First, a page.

Ambulance bosses change procedures after man’s death
- Credit: Archant
Ambulance bosses say they have changed procedures following the death of a man who hanged himself as police waited unsure whether to act because they had been given the wrong name.
Suffolk coroner Jacqueline Devonish had called for East of England Ambulance Service NHS Trust (EEAS) to take action following the death of Mark Harris at the home of his former partner in Bury St Edmunds.
Mr Harris, aged 24, who had a history of suicide attempts, was found hanged at the flat in College Mews on January 11, 2016.
His ex-partner Laura Manning had called the police after Mr Harris texted her saying he was going to kill himself.
But in her Report to Prevent Future Deaths to EEAS interim chief executive Dorothy Hossein and managers at its operations centre in Norwich, the coroner said she was concerned the police were given a mis-spelled version of Mr Harris surname by the ambulance control room.
"Had the correct spelling of the name been provided to the police they would have known Mark Harris and his history of suicide attempts," the report said.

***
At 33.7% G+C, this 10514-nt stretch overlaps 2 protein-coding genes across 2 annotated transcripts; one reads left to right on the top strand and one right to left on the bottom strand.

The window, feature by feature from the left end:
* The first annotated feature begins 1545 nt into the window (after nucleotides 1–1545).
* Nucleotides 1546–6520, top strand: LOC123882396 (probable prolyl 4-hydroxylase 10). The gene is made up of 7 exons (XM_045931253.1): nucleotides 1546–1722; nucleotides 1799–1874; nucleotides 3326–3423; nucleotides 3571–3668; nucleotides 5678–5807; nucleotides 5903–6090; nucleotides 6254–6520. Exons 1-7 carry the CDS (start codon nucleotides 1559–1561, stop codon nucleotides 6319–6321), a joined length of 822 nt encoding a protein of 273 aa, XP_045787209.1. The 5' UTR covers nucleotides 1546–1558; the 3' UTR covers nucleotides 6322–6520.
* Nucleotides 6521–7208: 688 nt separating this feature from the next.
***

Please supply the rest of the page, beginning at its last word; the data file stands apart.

"This was a significant problem for an intelligence-led service."
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A spokesman for EEAS said it had responded to the coroner's findings by issuing new guidelines.
A spokesman said: "The Trust again wishes to express its sympathy to Mr Harris's family.
"We have responded to the coroner's findings by providing Ambulance Operations Centre staff with new guidelines on what information they should provide to police when seeking their attendance.
"We have also added additional questions to existing protocols that call handlers use when police attendance is required.
"The Trust is also involved in several trials with Suffolk and Norfolk police around how we work together and communicate with each other.
"We plan to roll that work out across the six counties once we have assessed its impact."
An inquest jury at Suffolk Coroners Court in Ipswich in January this year concluded Mr Harris's death was as a result of misadventure. They said he had hanged himself but did not intend to die.
The jury identified failures in communication between the ambulance service and police that contributed to his death.
The inquest heard Ms Manning called police at around 1.40pm on the day he died asking for the ambulance service to conduct a welfare check.
She told them he had sent her text messages telling her he was going to take his own life and that they had her permission to force entry.
But despite a police officer and PCSO being sent at 2.20pm, as well as two ambulances being dispatched but diverted to other incidents, his body was not discovered until 5.20pm - three and a half hours after the initial call.
The report also said the officers police were unclear whether they were there to protect ambulance personnel or to perform a welfare check on an individual.
The police told the inquest that had they known it was a welfare call, and given Mr Harris's history, they would have forced entry into the property in the absence of the ambulance service.